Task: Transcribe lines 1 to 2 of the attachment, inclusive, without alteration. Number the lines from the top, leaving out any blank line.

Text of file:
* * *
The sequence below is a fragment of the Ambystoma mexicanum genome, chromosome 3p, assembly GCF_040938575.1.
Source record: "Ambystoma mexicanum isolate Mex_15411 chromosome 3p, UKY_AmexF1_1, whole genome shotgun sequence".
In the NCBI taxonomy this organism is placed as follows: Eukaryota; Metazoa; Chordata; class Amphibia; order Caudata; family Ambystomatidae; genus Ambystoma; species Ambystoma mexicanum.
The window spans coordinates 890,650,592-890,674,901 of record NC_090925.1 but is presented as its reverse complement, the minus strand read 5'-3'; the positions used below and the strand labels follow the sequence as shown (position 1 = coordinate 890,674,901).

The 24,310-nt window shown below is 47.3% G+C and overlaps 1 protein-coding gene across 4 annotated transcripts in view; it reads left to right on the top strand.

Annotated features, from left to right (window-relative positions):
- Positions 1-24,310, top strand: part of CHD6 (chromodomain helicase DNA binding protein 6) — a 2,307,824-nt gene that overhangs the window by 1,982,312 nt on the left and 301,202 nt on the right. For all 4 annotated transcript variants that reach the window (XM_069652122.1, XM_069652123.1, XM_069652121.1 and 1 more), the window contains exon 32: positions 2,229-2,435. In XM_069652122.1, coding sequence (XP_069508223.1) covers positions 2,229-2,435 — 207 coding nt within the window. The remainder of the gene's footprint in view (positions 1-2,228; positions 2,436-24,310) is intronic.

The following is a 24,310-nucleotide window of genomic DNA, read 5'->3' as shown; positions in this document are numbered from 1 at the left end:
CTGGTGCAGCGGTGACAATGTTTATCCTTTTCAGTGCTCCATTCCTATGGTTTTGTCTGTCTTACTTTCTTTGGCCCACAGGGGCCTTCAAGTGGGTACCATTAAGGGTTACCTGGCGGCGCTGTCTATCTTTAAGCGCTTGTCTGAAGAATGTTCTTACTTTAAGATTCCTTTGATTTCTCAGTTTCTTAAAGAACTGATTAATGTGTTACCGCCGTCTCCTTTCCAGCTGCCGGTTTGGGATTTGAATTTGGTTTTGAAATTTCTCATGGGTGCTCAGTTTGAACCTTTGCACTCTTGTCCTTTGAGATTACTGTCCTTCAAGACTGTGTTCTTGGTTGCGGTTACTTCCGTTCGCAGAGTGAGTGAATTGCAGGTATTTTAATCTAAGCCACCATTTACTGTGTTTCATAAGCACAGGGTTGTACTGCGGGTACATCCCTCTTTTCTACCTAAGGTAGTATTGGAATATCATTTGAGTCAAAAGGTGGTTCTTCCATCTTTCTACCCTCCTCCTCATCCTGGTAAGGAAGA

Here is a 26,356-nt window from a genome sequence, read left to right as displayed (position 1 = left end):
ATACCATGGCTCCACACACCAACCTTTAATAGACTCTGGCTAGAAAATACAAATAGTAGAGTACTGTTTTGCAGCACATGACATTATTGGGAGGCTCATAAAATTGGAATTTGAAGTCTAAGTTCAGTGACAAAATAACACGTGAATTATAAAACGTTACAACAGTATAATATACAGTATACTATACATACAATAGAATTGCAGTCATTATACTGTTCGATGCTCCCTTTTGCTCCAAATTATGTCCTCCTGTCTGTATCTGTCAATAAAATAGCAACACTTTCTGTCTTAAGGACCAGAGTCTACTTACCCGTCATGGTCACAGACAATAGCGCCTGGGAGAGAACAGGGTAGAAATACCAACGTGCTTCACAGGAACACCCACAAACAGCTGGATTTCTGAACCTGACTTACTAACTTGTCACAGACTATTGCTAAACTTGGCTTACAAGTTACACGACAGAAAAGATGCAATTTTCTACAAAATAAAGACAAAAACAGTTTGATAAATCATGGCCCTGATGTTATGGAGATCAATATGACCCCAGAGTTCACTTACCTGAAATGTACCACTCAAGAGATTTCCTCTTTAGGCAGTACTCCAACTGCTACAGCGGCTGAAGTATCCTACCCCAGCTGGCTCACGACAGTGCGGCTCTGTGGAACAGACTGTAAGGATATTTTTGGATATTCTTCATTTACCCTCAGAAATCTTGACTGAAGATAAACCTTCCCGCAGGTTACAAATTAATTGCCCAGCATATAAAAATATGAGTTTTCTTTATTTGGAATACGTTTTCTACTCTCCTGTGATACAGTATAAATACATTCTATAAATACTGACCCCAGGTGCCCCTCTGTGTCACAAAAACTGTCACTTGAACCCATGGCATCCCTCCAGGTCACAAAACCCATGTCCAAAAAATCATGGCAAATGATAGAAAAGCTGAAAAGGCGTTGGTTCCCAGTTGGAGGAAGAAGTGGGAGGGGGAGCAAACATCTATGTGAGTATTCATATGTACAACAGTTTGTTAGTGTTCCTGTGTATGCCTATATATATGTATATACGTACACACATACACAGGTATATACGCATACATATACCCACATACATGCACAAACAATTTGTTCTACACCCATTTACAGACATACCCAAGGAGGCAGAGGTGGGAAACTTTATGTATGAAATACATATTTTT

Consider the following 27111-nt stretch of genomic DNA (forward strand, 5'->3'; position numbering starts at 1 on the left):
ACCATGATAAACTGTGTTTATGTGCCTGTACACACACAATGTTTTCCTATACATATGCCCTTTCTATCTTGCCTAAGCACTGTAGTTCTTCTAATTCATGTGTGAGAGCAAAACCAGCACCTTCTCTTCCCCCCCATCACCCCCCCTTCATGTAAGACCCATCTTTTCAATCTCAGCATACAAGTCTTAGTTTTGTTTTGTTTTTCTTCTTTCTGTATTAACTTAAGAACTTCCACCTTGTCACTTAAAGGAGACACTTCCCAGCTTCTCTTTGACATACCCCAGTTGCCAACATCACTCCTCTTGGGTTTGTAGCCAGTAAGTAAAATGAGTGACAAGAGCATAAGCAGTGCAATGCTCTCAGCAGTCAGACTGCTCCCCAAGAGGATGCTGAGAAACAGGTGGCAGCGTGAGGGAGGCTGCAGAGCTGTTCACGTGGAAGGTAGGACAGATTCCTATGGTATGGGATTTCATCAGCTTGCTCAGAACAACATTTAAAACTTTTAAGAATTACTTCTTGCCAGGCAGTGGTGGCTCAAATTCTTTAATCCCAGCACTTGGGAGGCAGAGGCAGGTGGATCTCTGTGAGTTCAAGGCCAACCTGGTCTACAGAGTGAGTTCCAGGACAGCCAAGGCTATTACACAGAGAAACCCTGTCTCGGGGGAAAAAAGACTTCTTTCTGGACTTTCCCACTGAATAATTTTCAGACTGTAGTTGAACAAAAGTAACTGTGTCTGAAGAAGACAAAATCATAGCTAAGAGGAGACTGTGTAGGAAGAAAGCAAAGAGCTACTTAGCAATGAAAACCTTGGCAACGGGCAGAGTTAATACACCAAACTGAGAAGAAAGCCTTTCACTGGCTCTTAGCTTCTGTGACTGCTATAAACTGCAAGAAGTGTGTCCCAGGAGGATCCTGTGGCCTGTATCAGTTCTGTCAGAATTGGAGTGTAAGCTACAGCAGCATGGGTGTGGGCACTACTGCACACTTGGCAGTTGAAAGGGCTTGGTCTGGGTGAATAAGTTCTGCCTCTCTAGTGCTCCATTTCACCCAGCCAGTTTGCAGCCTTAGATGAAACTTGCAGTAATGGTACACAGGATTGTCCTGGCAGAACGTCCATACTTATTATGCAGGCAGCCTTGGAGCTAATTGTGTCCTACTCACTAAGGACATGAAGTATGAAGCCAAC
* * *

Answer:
The sequence below is a fragment of the Ambystoma mexicanum genome, chromosome 3p, assembly GCF_040938575.1.
Source record: "Ambystoma mexicanum isolate Mex_15411 chromosome 3p, UKY_AmexF1_1, whole genome shotgun sequence".